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Netanyahu's Top Aide Turning State's Witness Leaves Little Doubt: The PM Will Be Indicted

Netanyahu's prosecutors wouldn't sign a deal with someone in as bad a legal shape as Ari Harow unless they knew he could deliver damning evidence. An indictment is all but in the bag

Gidi Weitz
Gidi Weitz
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Ari Harow being investigated last year in Lod
Ari Harow being investigated last year in LodCredit: Ilan Assayag
Gidi Weitz
Gidi Weitz

The state's witness agreement reached between the prosecution and Prime Minister Benjamin Netanyahu's former aide, Ari Harow, on Friday has one virtually irreversible implication: An indictment against Netanyahu is coming.

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Netanyahu's former chief of staff Ari Harow supplied information in two key affairs: Allegations that the prime minister received gifts from wealthy benefactors, and secret negotiations Netanyahu allegedly held with the publisher of Israel's most popular newspaper in return for favorable coverage.

Under his deal with the prosecution, Harow will be convicted of fraud and breach of trust in a separate case, but will avoid jail time. Instead, he will do community service as pay a 700,000-shekel ($193,000) fine.

If top officials in the police and prosecution believed that the agreement wouldn't yield significant information that will strengthen and perhaps even complete the evidence in the two corruption cases, they wouldn't have signed it. There's no point in helping out a suspect in a legal condition as bad as Harow's if no real compensation is given in return. This isn't the final word, of course, but the direction is clear.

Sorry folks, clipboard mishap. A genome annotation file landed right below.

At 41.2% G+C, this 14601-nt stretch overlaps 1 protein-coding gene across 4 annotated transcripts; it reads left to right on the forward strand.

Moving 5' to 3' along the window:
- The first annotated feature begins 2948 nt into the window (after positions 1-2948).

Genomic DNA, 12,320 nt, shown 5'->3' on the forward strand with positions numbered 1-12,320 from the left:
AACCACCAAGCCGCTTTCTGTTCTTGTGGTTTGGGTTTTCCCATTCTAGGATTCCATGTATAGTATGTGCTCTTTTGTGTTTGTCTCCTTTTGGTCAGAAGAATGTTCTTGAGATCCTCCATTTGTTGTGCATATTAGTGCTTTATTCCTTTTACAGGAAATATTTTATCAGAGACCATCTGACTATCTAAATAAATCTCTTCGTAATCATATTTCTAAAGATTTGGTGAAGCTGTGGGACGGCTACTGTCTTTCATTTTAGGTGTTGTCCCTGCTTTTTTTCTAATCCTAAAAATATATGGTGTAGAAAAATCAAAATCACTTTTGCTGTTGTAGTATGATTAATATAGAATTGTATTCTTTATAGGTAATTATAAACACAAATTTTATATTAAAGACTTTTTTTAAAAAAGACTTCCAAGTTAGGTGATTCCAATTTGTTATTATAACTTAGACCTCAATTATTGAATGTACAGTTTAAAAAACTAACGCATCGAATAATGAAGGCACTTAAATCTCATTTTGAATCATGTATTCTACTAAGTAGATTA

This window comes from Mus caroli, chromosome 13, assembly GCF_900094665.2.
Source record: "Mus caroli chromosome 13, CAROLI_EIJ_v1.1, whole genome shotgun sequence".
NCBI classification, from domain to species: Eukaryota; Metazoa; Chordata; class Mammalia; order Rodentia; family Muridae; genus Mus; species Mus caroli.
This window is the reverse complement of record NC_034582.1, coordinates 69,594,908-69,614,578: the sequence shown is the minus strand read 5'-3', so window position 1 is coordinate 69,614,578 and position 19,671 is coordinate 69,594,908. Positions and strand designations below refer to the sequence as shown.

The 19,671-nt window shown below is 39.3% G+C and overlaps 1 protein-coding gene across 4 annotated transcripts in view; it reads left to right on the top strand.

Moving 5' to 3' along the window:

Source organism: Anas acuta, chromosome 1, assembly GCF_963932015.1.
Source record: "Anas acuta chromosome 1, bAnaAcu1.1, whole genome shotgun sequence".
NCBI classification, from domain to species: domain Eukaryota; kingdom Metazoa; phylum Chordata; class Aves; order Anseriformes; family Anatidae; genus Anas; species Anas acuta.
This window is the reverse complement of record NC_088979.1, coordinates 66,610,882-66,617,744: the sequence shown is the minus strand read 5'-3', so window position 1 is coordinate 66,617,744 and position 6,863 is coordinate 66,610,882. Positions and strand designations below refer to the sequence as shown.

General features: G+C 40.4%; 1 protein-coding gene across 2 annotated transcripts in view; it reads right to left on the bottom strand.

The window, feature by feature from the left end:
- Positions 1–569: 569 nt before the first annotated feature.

Over the weekend, the prosecution decided to impose a gag order on the details Harow had provided during his interrogation. The gag orders have become an epidemic: the details of the Bezeq and submarine affairs are also under wraps. It’s doubtful whether there really is a need for such an unrestrained hush-hush policy, which stands in conflict with the position taken by Attorney General Avichai Mendelblit in his first months in office, when he labeled these orders as publicity-enhancing ones.

Making allowances for the gag order, one can assume that Harow will deepen both cases against Netanyahu, taking them to a faraway continent while making at least one key player in this affair a criminal suspect. It will probably also seal the fate of Yedioth Ahronoth publisher Arnon Mozes.

One should not expect any decisions to be taken before the High Holidays. Harow’s testimony should produce versions to be collected by people living in Israel and overseas. It will obviously necessitate a further interrogation of Netanyahu who, surprisingly, has not been questioned since last March despite the bolstering of evidence accumulated in the two cases, which should have required his immediate response. The possibility that Harow would turn state’s witness arose a year ago.

When the gag order is lifted it may be possible to relate the interesting dialogue that ensued between him and his lawyers on one hand and police investigators and state prosecutors on the other, regarding the explosive recordings of the talks between Netanyahu and Mozes, and regarding the circumstances that led the trusted confidant, who at the age of 34 was already serving in key posts at the Prime Minister’s Office, to cross the lines.

This is probably not the final dramatic twist in the Netanyahu cases. When members of this complicated inner circle see the empire crumbling and the leader taking a dive they usually calculate their own personal and immediate benefits.

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